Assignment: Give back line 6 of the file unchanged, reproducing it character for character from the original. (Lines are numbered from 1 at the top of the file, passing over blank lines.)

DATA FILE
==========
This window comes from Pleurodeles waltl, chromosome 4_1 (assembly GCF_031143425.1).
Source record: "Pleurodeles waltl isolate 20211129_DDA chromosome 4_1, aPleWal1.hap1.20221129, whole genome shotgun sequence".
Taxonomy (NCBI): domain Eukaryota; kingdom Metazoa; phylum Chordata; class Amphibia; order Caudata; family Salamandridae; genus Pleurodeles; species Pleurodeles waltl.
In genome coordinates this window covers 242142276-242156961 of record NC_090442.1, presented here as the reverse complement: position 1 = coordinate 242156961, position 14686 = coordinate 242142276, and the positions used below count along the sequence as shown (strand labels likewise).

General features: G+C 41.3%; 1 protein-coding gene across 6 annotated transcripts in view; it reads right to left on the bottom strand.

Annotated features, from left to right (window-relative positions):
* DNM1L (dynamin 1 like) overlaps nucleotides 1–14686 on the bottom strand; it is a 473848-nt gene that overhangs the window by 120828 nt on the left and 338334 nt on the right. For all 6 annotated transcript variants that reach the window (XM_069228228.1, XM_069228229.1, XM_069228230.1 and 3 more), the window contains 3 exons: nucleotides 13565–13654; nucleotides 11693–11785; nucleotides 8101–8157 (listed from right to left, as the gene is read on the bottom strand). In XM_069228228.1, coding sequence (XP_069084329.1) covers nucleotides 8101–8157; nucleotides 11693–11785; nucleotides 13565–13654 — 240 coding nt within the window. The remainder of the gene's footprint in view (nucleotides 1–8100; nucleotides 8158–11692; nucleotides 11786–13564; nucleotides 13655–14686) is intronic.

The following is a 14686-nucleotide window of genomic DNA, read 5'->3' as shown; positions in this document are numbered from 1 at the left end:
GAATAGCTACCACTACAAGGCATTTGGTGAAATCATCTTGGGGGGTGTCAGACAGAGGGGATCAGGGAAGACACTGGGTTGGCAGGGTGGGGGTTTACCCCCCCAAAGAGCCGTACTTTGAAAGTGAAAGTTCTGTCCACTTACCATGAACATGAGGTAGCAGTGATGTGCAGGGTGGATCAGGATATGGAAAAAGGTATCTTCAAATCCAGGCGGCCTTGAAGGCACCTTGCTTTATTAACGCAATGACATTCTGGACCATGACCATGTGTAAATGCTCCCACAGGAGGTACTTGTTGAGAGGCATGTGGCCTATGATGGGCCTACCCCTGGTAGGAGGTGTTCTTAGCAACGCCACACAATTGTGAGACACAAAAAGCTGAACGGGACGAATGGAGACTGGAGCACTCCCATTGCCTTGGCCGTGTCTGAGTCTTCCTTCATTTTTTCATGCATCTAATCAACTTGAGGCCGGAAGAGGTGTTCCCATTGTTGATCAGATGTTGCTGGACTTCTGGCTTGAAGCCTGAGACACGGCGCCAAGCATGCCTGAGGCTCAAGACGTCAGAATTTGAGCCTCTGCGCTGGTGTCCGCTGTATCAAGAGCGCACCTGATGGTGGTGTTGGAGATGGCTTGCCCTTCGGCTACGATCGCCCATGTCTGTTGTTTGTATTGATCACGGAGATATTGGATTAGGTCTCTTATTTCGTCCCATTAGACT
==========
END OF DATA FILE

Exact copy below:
Annotated features, from left to right (window-relative positions):